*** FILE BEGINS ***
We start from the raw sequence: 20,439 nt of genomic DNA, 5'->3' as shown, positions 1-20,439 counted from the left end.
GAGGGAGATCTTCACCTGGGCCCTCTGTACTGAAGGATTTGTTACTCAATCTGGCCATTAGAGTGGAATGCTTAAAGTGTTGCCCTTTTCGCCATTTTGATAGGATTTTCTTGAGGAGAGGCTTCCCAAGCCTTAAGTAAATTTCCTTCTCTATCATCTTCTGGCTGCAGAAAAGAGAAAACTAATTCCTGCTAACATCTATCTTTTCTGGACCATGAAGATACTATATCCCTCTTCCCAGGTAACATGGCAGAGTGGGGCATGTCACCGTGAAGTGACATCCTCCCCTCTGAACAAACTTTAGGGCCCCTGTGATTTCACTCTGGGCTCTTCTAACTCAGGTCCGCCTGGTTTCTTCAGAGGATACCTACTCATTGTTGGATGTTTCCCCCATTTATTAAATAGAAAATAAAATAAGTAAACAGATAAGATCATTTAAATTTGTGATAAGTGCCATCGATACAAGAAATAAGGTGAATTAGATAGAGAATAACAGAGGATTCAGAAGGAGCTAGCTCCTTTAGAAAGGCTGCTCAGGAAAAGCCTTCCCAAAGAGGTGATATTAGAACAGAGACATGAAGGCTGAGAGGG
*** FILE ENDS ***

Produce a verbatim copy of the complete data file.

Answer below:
We start from the raw sequence: 20,439 nt of genomic DNA, 5'->3' as shown, positions 1-20,439 counted from the left end.
GAGGGAGATCTTCACCTGGGCCCTCTGTACTGAAGGATTTGTTACTCAATCTGGCCATTAGAGTGGAATGCTTAAAGTGTTGCCCTTTTCGCCATTTTGATAGGATTTTCTTGAGGAGAGGCTTCCCAAGCCTTAAGTAAATTTCCTTCTCTATCATCTTCTGGCTGCAGAAAAGAGAAAACTAATTCCTGCTAACATCTATCTTTTCTGGACCATGAAGATACTATATCCCTCTTCCCAGGTAACATGGCAGAGTGGGGCATGTCACCGTGAAGTGACATCCTCCCCTCTGAACAAACTTTAGGGCCCCTGTGATTTCACTCTGGGCTCTTCTAACTCAGGTCCGCCTGGTTTCTTCAGAGGATACCTACTCATTGTTGGATGTTTCCCCCATTTATTAAATAGAAAATAAAATAAGTAAACAGATAAGATCATTTAAATTTGTGATAAGTGCCATCGATACAAGAAATAAGGTGAATTAGATAGAGAATAACAGAGGATTCAGAAGGAGCTAGCTCCTTTAGAAAGGCTGCTCAGGAAAAGCCTTCCCAAAGAGGTGATATTAGAACAGAGACATGAAGGCTGAGAGGG